Dating a vampire 101

Although not traditionally regarded as an apotropaic, mirrors have been used to ward off vampires when placed, facing outwards, on a door (in some cultures, vampires do not have a reflection and sometimes do not cast a shadow, perhaps as a manifestation of the vampire's lack of a soul).This attribute is not universal (the Greek vrykolakas/tympanios was capable of both reflection and shadow), but was used by Bram Stoker in Dracula and has remained popular with subsequent authors and filmmakers.Other methods commonly practised in Europe included severing the tendons at the knees or placing poppy seeds, millet, or sand on the ground at the grave site of a presumed vampire; this was intended to keep the vampire occupied all night by counting the fallen grains, indicating an association of vampires with arithmomania.Similar Chinese narratives state that if a vampire-like being came across a sack of rice, it would have to count every grain; this is a theme encountered in myths from the Indian subcontinent, as well as in South American tales of witches and other sorts of evil or mischievous spirits or beings.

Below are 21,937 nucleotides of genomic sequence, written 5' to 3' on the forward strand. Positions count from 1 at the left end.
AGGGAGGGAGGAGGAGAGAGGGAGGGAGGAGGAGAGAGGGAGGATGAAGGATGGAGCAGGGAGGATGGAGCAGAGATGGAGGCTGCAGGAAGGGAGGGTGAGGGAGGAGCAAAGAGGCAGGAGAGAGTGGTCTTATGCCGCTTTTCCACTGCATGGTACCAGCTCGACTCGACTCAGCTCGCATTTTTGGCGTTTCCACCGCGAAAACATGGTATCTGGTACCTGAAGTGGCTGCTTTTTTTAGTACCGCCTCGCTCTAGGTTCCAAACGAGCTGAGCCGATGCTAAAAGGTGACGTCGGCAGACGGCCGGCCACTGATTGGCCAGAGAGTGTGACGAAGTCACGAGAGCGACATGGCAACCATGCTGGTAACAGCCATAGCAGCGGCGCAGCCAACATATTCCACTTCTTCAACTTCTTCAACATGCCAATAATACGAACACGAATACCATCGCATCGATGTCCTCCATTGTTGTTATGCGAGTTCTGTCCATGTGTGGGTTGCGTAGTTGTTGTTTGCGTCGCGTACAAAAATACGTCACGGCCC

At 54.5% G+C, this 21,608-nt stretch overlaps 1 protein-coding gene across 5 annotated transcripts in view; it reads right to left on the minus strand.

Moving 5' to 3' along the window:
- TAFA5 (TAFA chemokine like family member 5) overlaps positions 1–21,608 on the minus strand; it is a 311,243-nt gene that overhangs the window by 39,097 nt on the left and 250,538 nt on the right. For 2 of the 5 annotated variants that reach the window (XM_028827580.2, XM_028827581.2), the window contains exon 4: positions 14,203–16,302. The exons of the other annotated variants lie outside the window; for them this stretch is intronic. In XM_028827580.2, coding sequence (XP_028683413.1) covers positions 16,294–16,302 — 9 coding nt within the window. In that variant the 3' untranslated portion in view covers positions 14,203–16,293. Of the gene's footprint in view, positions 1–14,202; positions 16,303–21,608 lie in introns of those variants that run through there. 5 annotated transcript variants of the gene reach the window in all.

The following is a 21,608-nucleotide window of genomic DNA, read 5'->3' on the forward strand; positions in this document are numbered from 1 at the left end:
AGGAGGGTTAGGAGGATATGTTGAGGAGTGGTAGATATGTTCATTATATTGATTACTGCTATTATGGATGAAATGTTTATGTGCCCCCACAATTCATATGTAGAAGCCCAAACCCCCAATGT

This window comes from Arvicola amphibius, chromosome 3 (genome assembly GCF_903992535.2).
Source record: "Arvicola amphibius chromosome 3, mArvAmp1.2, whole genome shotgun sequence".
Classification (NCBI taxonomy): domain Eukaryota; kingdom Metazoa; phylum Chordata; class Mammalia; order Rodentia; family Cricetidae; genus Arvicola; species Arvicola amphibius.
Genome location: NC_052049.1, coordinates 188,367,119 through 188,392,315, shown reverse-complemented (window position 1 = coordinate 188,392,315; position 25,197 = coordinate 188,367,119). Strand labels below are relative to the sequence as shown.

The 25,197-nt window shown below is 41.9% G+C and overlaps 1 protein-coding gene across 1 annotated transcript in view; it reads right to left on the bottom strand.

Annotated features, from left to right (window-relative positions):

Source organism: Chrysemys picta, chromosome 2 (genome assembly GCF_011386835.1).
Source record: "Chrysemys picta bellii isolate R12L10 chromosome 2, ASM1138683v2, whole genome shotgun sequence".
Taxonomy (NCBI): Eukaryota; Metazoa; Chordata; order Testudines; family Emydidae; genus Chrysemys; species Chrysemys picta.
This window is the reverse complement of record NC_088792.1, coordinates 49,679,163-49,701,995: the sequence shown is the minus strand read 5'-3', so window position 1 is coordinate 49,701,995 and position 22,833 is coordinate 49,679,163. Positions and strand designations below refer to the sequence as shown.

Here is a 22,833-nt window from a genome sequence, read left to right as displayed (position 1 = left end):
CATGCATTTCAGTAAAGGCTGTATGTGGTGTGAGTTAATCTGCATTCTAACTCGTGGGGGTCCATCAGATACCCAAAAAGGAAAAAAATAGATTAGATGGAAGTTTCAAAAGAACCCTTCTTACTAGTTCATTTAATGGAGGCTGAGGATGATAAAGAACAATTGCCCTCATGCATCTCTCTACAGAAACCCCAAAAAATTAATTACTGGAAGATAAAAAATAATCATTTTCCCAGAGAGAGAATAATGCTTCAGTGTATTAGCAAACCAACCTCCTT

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In European folklore, vampires were undead beings that often visited loved ones and caused mischief or deaths in the neighbourhoods they inhabited when they were alive.It is difficult to make a single, definitive description of the folkloric vampire, though there are several elements common to many European legends.Vampires were usually reported as bloated in appearance, and ruddy, purplish, or dark in colour; these characteristics were often attributed to the recent drinking of blood.Blood was often seen seeping from the mouth and nose when one was seen in its shroud or coffin and its left eye was often open.The causes of vampiric generation were many and varied in original folklore.

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